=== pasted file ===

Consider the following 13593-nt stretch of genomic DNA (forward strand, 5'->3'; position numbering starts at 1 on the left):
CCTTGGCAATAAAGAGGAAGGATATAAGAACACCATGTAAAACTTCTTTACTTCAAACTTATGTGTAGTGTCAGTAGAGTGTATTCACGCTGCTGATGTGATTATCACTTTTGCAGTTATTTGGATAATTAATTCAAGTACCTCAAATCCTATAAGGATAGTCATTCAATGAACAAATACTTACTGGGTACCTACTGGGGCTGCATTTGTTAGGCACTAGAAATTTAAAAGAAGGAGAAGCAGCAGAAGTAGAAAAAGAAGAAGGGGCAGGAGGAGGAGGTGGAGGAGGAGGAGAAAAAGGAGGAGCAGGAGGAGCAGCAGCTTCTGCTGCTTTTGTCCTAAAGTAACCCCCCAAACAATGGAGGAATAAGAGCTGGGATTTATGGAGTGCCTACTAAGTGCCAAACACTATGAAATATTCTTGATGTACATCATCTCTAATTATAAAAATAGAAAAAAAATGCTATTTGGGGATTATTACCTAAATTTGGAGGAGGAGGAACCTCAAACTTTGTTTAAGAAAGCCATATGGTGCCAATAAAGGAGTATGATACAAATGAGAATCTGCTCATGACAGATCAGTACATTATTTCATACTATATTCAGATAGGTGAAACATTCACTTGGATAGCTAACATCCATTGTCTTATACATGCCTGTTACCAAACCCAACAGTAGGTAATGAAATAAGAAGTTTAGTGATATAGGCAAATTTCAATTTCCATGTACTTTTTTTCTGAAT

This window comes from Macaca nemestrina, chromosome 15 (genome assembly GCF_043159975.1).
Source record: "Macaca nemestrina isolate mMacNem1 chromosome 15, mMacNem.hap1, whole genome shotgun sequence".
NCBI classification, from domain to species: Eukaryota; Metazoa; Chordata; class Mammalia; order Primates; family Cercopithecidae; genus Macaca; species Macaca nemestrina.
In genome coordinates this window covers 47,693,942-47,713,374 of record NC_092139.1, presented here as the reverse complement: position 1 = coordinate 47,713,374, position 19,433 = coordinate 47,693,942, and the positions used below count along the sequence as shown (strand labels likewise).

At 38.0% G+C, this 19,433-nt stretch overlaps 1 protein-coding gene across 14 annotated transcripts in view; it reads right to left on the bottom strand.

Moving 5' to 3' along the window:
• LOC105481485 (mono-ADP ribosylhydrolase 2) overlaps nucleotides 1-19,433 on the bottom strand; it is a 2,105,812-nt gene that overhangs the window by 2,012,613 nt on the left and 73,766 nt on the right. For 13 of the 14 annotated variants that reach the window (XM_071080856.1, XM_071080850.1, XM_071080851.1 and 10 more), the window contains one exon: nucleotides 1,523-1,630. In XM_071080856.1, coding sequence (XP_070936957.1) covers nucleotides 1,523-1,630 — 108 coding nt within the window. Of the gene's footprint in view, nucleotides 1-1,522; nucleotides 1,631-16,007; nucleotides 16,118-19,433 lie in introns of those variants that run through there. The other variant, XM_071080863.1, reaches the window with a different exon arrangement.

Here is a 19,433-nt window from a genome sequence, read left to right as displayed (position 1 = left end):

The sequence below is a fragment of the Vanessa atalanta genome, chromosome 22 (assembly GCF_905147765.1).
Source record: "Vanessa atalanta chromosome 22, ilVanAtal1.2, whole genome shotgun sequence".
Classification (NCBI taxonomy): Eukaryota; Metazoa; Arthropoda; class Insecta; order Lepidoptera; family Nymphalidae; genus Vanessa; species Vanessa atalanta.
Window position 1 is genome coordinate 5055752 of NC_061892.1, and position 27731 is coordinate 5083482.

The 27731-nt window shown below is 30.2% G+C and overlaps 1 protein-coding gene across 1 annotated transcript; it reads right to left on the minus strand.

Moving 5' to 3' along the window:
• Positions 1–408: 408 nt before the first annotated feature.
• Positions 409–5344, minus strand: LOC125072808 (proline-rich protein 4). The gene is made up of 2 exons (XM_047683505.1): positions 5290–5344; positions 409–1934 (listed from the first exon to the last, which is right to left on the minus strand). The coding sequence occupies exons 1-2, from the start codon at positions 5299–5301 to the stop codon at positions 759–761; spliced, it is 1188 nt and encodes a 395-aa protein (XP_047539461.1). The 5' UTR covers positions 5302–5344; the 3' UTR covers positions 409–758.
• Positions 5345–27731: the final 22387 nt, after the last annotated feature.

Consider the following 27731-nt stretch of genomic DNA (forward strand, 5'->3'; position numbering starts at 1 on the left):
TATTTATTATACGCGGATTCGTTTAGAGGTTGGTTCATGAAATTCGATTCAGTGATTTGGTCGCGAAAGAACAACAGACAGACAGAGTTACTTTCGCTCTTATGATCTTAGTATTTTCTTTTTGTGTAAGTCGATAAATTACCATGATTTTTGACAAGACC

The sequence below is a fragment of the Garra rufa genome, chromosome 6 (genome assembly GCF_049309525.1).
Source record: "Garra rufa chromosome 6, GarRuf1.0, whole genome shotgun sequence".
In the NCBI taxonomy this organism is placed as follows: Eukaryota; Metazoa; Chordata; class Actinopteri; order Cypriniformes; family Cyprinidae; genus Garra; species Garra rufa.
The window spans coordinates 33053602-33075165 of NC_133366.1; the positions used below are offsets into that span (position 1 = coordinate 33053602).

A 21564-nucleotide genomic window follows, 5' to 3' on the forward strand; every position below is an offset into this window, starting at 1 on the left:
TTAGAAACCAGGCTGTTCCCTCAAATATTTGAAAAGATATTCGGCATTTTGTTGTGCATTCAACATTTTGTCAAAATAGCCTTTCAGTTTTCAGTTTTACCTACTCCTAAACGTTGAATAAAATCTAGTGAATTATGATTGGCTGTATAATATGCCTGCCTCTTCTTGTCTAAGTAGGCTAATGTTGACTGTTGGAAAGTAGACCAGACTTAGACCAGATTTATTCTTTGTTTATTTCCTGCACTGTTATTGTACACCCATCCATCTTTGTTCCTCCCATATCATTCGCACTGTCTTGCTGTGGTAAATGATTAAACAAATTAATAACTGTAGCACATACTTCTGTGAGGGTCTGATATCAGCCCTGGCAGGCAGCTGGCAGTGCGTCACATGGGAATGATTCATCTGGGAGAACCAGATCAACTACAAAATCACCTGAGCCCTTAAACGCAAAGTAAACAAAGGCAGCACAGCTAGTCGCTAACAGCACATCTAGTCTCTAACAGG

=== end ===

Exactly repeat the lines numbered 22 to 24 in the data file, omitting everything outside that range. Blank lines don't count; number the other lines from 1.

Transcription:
The sequence below is a fragment of the Garra rufa genome, chromosome 6 (genome assembly GCF_049309525.1).
Source record: "Garra rufa chromosome 6, GarRuf1.0, whole genome shotgun sequence".
In the NCBI taxonomy this organism is placed as follows: Eukaryota; Metazoa; Chordata; class Actinopteri; order Cypriniformes; family Cyprinidae; genus Garra; species Garra rufa.